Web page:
In his first admission, BPRS score was 52, SAPS and SANS scores were 51 and 108, Simpson Angus Extrapyramidal Side Effect Symptom Scale was 2. Vitamin B12 deficiency was detected during routine blood tests and vitamin supply was given. In the brain magnetic resonance imaging, nonspecific gliotic lesions were detected on left central semioval level and left transverse sinus was reported as hypoplasic and in T2A phase hyperintense signal finding was interpreted as sinus venous thrombosis. Venous magnetic resonance angiography was applied to the patient at the recommendation of neurology department. Left sinus calibration was obtained thinner than normal and since there was blood flow in this venous system, these findings were reported as hypoplasic or recanalised left transverse sinus. No other recommendation was offered by neurology department.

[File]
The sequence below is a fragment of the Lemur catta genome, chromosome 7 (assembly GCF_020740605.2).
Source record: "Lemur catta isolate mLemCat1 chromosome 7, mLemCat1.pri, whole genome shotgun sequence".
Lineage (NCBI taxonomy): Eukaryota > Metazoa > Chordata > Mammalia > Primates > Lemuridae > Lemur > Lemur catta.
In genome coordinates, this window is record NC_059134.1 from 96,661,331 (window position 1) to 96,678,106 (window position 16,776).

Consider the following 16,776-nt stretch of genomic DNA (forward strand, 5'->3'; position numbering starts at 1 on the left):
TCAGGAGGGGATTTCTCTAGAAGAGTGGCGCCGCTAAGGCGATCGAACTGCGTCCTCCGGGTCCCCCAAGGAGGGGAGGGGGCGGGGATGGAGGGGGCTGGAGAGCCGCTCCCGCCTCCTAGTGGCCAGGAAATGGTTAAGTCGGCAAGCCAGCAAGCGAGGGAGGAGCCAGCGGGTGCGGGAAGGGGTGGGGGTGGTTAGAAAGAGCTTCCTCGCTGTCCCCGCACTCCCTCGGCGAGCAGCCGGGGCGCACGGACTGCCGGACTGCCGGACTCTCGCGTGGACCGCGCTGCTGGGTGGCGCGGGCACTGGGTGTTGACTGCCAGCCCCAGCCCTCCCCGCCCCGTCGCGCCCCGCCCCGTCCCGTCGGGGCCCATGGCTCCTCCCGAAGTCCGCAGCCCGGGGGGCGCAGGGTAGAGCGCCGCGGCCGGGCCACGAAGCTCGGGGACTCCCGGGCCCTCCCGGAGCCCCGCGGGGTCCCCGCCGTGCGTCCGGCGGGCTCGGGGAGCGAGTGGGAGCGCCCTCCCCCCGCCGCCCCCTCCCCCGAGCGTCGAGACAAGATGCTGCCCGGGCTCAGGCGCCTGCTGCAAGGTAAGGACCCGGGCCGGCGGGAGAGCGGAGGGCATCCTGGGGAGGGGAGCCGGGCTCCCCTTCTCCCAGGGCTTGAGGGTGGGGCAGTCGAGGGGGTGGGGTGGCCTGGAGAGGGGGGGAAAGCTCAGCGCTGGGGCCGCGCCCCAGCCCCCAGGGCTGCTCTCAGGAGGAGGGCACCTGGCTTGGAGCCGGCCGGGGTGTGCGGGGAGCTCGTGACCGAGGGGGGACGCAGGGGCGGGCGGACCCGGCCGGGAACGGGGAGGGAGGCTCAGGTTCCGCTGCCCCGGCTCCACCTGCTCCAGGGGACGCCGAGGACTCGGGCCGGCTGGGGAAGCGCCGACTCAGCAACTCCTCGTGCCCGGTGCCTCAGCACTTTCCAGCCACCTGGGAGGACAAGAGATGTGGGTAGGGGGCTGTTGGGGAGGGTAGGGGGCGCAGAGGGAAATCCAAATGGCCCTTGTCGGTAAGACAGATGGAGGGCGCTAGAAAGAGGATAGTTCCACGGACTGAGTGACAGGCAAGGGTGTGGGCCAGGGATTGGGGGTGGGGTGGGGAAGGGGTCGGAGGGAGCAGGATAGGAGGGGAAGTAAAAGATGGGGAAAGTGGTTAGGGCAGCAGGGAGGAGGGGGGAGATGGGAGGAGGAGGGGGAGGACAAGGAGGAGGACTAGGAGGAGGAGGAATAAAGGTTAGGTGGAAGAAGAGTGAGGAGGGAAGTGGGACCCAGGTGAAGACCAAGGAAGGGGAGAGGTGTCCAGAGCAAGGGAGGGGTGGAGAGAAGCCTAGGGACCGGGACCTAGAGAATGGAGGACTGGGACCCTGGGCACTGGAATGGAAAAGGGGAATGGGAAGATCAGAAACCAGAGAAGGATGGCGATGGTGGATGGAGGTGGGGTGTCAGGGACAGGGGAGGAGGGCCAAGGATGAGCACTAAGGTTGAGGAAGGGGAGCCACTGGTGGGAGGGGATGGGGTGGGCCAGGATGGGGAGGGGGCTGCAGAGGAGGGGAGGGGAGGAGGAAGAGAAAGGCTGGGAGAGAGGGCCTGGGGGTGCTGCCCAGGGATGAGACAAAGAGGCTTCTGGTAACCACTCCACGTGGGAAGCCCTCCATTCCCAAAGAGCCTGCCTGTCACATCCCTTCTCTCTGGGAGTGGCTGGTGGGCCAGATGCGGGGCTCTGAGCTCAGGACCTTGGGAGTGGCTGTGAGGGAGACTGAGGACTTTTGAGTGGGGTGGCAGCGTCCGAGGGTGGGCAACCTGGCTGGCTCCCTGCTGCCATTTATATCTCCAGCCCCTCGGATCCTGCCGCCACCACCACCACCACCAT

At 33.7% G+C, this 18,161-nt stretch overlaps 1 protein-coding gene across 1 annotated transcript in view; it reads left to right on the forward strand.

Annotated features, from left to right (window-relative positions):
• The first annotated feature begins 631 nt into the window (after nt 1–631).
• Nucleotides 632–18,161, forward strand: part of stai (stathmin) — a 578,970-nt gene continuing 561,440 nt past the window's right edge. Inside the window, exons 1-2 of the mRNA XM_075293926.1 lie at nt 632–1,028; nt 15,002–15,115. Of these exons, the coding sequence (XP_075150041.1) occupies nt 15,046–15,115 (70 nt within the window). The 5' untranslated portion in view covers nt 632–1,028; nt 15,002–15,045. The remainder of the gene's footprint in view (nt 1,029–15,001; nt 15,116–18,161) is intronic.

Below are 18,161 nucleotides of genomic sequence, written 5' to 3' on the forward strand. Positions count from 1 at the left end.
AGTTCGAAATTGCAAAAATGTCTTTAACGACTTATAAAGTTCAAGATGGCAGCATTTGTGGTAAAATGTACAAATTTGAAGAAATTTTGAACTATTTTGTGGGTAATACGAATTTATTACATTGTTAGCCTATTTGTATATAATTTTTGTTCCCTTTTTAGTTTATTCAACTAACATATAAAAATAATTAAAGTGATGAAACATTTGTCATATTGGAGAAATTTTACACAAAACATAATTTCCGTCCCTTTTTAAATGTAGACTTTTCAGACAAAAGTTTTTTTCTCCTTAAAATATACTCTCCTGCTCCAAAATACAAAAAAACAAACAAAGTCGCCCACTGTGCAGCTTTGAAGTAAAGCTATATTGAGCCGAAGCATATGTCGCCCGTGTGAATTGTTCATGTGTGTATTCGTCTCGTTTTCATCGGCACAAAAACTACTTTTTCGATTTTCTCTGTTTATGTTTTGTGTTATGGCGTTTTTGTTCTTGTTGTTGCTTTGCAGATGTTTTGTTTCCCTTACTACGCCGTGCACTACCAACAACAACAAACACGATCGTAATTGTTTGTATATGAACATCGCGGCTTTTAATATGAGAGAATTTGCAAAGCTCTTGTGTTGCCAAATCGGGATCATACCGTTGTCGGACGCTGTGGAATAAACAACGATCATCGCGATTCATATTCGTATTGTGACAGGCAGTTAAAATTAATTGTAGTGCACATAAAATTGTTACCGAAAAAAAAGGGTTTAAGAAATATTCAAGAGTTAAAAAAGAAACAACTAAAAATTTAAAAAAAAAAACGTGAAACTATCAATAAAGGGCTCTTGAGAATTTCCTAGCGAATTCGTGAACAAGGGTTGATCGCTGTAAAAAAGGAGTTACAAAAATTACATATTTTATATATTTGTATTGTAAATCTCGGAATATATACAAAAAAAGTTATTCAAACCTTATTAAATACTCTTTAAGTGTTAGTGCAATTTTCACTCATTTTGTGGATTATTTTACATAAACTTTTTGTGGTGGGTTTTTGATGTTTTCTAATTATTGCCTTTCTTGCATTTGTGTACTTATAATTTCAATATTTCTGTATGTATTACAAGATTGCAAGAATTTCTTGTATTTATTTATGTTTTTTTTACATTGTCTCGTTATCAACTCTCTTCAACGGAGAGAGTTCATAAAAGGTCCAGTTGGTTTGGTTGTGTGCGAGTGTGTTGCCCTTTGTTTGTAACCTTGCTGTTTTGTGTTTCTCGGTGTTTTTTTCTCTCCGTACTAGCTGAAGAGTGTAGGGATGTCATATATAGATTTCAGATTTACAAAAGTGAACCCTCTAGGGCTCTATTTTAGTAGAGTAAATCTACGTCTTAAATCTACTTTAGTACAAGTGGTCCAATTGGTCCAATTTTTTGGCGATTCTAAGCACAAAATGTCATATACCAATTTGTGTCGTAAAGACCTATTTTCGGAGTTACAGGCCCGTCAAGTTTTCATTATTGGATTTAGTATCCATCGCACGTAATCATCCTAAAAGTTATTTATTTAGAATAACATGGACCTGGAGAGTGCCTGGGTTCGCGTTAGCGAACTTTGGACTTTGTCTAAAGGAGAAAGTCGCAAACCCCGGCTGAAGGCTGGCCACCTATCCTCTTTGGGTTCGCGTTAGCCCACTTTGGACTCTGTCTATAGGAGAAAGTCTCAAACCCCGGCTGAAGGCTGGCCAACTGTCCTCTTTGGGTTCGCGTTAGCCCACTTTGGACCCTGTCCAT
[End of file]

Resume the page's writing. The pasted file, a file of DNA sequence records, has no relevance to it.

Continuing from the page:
With the diagnosis of schizophrenia, second dosage of paliperidone palmitate 100 mg intramuscular treatment was given to the patient one week after first dosage. Flexion posture, diminished associated extremity movement and bilateral upper extremity rigidity were clinically obtained and biperiden 2 mg/day treatment was continued. In his clinical follow up, since upper extremity rigidity was decreased and constipation complain was also started, biperiden dosage was decreased to 1 mg/day. Due to the fact that the patient had constipation, naussia, vomiting, abdominal distention and colonic liquid-gas level finding in his abdominal x-ray graphy, he was councelled to the general surgery department. Colonic segments were observed extensively dilated in colonoscopic examination. The abdominal tomography result was reported as all colonic segments were extensively dilated up to rectosigmoid region and sudden restriction was observed in the rectosigmoid colonic lumen. Oral feeding of the patient and biperiden 1 mg/day treatment were discontinued and intravenous parenteral nutrition and hidration was started for his stability. Having been planned of ileus operation, the patient was transferred to general surgery department with the diagnosis of sigmoid volvulus. His BPRS score was 30, SAPS and SANS scores were 22 and 74, Simpson Angus Extrapyramidal Side Effect Symptom Scale was 2 at the time of his transfer to the general surgery department. Loop ileostomy operation was performed and the patient was discharged after operation.